The Basilica of Santa Maria Maggiore di Siponto is a church in Manfredonia, Apulia, southern Italy. Once the city's cathedral, it received the status of Basilica Minor in 1977; it is dedicated to the Holy Virgin of Siponto (the ancient name of Manfredonia).
The church was completed around 1117, when it was consecrated (perhaps in place of a pre-existing 6th century Palaeo-Christian edifice) and the relics of Laurence of Siponto where put under the high altar.
The building has an unusual square plan, consisting of two independent churches (one, underground, is the current crypt), two apses on the southern and eastern walls, and a medieval monumental portal with two side lions, facing the road entering in Manfredonia.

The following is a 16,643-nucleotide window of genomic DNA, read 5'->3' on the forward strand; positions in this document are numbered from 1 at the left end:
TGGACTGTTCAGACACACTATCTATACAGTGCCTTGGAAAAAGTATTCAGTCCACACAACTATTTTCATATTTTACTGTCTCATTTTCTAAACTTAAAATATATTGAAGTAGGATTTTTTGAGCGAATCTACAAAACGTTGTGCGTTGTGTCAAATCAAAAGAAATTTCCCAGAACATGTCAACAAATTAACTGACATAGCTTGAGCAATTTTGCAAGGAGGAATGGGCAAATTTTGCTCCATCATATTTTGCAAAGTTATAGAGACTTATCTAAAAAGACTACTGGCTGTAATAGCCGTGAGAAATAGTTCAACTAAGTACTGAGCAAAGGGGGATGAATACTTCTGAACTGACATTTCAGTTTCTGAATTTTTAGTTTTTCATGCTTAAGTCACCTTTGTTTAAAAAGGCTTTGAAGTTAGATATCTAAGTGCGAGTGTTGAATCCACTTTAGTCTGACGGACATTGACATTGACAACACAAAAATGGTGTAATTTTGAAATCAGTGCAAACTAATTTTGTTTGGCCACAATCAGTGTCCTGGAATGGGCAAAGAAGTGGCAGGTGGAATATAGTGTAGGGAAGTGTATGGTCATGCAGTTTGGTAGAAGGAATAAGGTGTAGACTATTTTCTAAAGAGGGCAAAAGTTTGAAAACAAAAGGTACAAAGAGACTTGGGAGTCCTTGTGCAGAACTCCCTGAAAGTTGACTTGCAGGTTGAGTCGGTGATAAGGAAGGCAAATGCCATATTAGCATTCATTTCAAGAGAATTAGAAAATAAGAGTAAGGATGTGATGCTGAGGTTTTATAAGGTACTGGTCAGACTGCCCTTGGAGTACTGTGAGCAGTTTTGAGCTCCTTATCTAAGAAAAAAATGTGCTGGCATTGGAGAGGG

The interior, with four pillars, dates to the 11th century, and once housed the icon of the Holy Virgin of Siponto (Italian: Maria Santissima di Siponto), dated to the 7th century. The icon is now in the Manfredonia Cathedral, as well as the polychrome wood Byzantine statue of "La Sipontina" (6th century) The underground church dates to the early Middle Ages, and was replaced by the upper one after having been destroyed by an earthquake.